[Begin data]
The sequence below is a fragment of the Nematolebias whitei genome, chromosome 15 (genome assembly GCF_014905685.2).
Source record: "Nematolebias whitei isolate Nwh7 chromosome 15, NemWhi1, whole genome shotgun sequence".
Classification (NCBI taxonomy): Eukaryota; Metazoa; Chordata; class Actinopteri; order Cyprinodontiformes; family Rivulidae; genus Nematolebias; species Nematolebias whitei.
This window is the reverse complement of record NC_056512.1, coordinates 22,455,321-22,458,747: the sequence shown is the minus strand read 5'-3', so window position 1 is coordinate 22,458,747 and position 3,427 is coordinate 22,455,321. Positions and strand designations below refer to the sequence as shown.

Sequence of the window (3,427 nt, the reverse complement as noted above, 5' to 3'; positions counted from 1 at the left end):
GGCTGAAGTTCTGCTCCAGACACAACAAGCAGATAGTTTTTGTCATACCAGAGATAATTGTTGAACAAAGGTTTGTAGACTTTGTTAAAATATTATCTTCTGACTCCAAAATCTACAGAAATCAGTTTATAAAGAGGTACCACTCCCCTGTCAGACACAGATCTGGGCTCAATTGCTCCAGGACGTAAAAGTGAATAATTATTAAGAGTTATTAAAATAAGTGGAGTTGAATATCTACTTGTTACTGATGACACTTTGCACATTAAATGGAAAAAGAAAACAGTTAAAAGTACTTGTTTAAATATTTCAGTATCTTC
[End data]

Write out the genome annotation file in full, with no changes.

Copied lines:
The sequence below is a fragment of the Nematolebias whitei genome, chromosome 15 (genome assembly GCF_014905685.2).
Source record: "Nematolebias whitei isolate Nwh7 chromosome 15, NemWhi1, whole genome shotgun sequence".
Classification (NCBI taxonomy): Eukaryota; Metazoa; Chordata; class Actinopteri; order Cyprinodontiformes; family Rivulidae; genus Nematolebias; species Nematolebias whitei.
This window is the reverse complement of record NC_056512.1, coordinates 22,455,321-22,458,747: the sequence shown is the minus strand read 5'-3', so window position 1 is coordinate 22,458,747 and position 3,427 is coordinate 22,455,321. Positions and strand designations below refer to the sequence as shown.

Sequence of the window (3,427 nt, the reverse complement as noted above, 5' to 3'; positions counted from 1 at the left end):
GGCTGAAGTTCTGCTCCAGACACAACAAGCAGATAGTTTTTGTCATACCAGAGATAATTGTTGAACAAAGGTTTGTAGACTTTGTTAAAATATTATCTTCTGACTCCAAAATCTACAGAAATCAGTTTATAAAGAGGTACCACTCCCCTGTCAGACACAGATCTGGGCTCAATTGCTCCAGGACGTAAAAGTGAATAATTATTAAGAGTTATTAAAATAAGTGGAGTTGAATATCTACTTGTTACTGATGACACTTTGCACATTAAATGGAAAAAGAAAACAGTTAAAAGTACTTGTTTAAATATTTCAGTATCTTC